Responding from my phone, so please pardon my brevity. Call it what it is, include the fact that there may not be adequate fire separation. Inspect to a standard that was in place at the time the construction was performed. There is no tight wire per se, it is what it is, there is a way to make it conforming. That said, the solution may not be palatable for the owner. Clearly the use matters to how the building is built, but the zoning matters as to whether or not the use is allowed.
  11. I believe the author has an adequate technical skill-set. Still, the text was difficult to follow. The photo layout is confusing and it was difficult to figure out which photo went with specific comments. I'm a fan of tying text to photos with arrows originating at the text and ending by pointing to the issue in the photo. Lately, I've been using more text boxes in the photo with less narrative outside the photo. Kurt called it "cartoon style" because of the text bubbles. He was/ is a proponent of fewer words and better pictures with short bursts of text. I think it's OK to say just once at the end of the section; "Have an electrician fix these issues and any others he or she may find." I think it's OK to have just one disclaimer either in the contract or at the beginning or end of the report. Disclaimers at each section , or worse, after each comment are a distraction. Yes. 120/240, not 110/220 to and too- please use them correctly. "Outside, the installer used wire that's rated to be used inside only. Replace the wire with a product or method approved for wet locations and exposure to sunlight." "The outbuilding main panel is mounted on a pole" Is it a service disconnect or a disconnect /*subpanel*? Are the out-building and garage the same thing? The hot tub disconnect photo is labeled as the outbuilding sub-panel The photos are much too small to be meaningful. The illustration of a panel showing the bonding strap is too esoteric to be helpful to a lay- person. I truly dislike the checklist and room-by- room canned comments I'm hoping Jim Katen will take a few minutes to share his thoughts.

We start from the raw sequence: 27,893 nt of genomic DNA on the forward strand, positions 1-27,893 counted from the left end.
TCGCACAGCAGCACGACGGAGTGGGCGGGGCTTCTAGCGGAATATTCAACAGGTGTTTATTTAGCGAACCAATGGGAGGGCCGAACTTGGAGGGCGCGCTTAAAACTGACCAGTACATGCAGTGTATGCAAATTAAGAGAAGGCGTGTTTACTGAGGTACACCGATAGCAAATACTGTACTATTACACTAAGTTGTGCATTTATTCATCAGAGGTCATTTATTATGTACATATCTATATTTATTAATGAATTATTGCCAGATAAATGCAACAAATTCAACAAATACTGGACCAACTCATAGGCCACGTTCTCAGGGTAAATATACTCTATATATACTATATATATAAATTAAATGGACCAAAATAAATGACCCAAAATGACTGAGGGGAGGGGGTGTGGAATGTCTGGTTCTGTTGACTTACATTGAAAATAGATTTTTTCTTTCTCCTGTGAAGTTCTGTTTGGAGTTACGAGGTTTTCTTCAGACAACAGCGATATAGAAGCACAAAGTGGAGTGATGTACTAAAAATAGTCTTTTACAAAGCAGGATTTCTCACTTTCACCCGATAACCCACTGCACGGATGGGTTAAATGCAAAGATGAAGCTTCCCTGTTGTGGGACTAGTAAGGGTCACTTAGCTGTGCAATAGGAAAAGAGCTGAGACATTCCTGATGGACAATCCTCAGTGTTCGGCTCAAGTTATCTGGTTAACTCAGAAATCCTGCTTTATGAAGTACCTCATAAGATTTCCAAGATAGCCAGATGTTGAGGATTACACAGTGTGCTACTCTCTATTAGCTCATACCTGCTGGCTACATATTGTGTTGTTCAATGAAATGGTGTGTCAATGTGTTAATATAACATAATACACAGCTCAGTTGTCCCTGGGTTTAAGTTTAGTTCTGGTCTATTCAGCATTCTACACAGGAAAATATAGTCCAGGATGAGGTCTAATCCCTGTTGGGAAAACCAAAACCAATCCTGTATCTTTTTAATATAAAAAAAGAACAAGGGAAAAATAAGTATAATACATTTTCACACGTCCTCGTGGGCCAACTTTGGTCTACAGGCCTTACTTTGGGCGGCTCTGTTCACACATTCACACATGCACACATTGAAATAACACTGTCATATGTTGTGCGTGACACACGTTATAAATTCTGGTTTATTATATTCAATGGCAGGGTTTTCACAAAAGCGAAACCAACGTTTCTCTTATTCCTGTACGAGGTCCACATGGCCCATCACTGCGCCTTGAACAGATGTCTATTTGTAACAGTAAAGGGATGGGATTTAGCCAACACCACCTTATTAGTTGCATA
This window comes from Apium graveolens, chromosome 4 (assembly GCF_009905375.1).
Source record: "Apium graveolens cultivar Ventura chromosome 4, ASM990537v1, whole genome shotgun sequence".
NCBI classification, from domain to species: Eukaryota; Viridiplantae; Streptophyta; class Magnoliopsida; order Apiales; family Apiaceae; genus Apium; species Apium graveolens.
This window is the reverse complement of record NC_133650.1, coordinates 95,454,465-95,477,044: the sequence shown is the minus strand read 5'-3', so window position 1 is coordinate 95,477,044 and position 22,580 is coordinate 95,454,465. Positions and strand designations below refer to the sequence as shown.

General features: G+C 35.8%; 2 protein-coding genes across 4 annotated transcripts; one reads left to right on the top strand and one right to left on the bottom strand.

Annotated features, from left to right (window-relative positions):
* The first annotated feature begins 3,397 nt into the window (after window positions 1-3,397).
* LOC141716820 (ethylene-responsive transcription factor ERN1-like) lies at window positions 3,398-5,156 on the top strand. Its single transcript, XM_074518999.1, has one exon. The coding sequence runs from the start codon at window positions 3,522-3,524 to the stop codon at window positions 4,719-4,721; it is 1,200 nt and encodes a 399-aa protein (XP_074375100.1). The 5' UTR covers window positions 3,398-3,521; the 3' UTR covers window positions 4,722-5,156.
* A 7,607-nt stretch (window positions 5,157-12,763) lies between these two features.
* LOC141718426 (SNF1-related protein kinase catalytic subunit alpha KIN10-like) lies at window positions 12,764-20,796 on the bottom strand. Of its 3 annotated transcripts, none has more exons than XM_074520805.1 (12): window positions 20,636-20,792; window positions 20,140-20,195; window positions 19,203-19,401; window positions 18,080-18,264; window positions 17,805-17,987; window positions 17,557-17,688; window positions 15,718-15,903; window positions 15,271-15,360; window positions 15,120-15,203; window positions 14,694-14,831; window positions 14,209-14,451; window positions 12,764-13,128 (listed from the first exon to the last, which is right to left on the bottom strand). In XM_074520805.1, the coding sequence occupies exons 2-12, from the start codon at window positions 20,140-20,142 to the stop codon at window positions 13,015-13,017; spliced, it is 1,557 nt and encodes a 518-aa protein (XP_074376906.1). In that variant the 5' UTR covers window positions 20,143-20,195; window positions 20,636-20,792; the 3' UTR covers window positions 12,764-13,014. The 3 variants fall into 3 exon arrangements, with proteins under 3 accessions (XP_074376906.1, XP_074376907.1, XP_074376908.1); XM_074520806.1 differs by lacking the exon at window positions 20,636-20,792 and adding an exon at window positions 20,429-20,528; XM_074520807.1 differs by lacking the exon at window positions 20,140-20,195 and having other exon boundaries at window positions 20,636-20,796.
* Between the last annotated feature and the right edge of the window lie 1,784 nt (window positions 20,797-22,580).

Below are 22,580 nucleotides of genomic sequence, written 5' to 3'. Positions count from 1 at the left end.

12. A colleague asked me to review the electrical section of a recent report. I asked permission to share it here. It was a pdf and had all the company info so I copied the contents to a Word doc. The guts are there but it looked better as an original. Please chime in with constructive comments.for review.docx
  13. S-trap in new construction

    Yes, S Trap. Well, P traps improperly installed to create an S trap. Clearly not a "career" plumber (or municipal inspector)
  14. Just a couple photos

    The first photo is behind the counter of a local ice cream stand. The next two- I scored a new, in-the-box Federal Pacific panel with all the hardware for the display at Inspector Central. I have a fully wired, as originally installed, Bulldog with circuit taps on the bus bar and a fully wired FPE as well. Douglas built a board of horrors out of plexiglass for ITA - it was pretty cool because you could see things were wired wrong and the three light testers showed all was well. If anyone has one of those kicking around, I'll buy it.
  15. Dun, kaput, washed up

    Good luck to you, friend. We know you won't be a stranger.